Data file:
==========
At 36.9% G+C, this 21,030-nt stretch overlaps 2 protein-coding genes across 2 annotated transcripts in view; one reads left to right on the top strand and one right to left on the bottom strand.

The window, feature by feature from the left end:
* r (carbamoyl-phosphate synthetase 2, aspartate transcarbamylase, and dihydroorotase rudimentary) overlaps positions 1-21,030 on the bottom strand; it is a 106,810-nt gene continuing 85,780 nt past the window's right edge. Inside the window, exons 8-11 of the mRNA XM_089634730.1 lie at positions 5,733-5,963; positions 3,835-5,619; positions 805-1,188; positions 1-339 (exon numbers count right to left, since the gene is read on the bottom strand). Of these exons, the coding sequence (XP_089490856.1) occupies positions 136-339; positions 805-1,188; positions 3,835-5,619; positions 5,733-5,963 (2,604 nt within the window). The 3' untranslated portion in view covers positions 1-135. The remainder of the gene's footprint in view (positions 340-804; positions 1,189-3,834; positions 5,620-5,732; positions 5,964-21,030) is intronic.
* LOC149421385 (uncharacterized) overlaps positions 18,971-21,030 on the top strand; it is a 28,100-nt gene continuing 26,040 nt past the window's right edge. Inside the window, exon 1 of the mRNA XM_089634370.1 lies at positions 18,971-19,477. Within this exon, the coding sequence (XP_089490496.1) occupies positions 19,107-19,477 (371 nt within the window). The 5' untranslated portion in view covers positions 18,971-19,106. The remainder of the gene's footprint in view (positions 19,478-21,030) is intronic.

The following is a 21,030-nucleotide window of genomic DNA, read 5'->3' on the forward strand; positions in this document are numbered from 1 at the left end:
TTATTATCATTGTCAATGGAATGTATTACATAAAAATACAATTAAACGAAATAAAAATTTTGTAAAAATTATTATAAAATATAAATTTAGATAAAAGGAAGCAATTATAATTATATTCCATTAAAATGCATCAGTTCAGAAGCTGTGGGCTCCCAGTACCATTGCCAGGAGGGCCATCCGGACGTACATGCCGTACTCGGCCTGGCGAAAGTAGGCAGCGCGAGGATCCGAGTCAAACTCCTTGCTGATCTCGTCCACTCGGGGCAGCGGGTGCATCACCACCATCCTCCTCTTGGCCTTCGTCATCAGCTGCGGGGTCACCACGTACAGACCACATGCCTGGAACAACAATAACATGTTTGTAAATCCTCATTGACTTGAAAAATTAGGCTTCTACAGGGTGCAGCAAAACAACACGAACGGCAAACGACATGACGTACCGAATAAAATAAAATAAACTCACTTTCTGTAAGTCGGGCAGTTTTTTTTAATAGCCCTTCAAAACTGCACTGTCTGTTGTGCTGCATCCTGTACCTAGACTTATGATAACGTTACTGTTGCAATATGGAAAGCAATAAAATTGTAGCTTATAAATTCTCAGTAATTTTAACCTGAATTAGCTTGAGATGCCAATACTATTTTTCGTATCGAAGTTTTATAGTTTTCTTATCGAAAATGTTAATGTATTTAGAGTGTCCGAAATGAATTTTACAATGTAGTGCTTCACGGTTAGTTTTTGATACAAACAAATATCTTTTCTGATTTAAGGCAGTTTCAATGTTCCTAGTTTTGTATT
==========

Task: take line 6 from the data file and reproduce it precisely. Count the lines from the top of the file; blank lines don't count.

TTATTATCATTGTCAATGGAATGTATTACATAAAAATACAATTAAACGAAATAAAAATTTTGTAAAAATTATTATAAAATATAAATTTAGATAAAAGGAAGCAATTATAATTATATTCCATTAAAATGCATCAGTTCAGAAGCTGTGGGCTCCCAGTACCATTGCCAGGAGGGCCATCCGGACGTACATGCCGTACTCGGCCTGGCGAAAGTAGGCAGCGCGAGGATCCGAGTCAAACTCCTTGCTGATCTCGTCCACTCGGGGCAGCGGGTGCATCACCACCATCCTCCTCTTGGCCTTCGTCATCAGCTGCGGGGTCACCACGTACAGACCACATGCCTGGAACAACAATAACATGTTTGTAAATCCTCATTGACTTGAAAAATTAGGCTTCTACAGGGTGCAGCAAAACAACACGAACGGCAAACGACATGACGTACCGAATAAAATAAAATAAACTCACTTTCTGTAAGTCGGGCAGTTTTTTTTAATAGCCCTTCAAAACTGCACTGTCTGTTGTGCTGCATCCTGTACCTAGACTTATGATAACGTTACTGTTGCAATATGGAAAGCAATAAAATTGTAGCTTATAAATTCTCAGTAATTTTAACCTGAATTAGCTTGAGATGCCAATACTATTTTTCGTATCGAAGTTTTATAGTTTTCTTATCGAAAATGTTAATGTATTTAGAGTGTCCGAAATGAATTTTACAATGTAGTGCTTCACGGTTAGTTTTTGATACAAACAAATATCTTTTCTGATTTAAGGCAGTTTCAATGTTCCTAGTTTTGTATT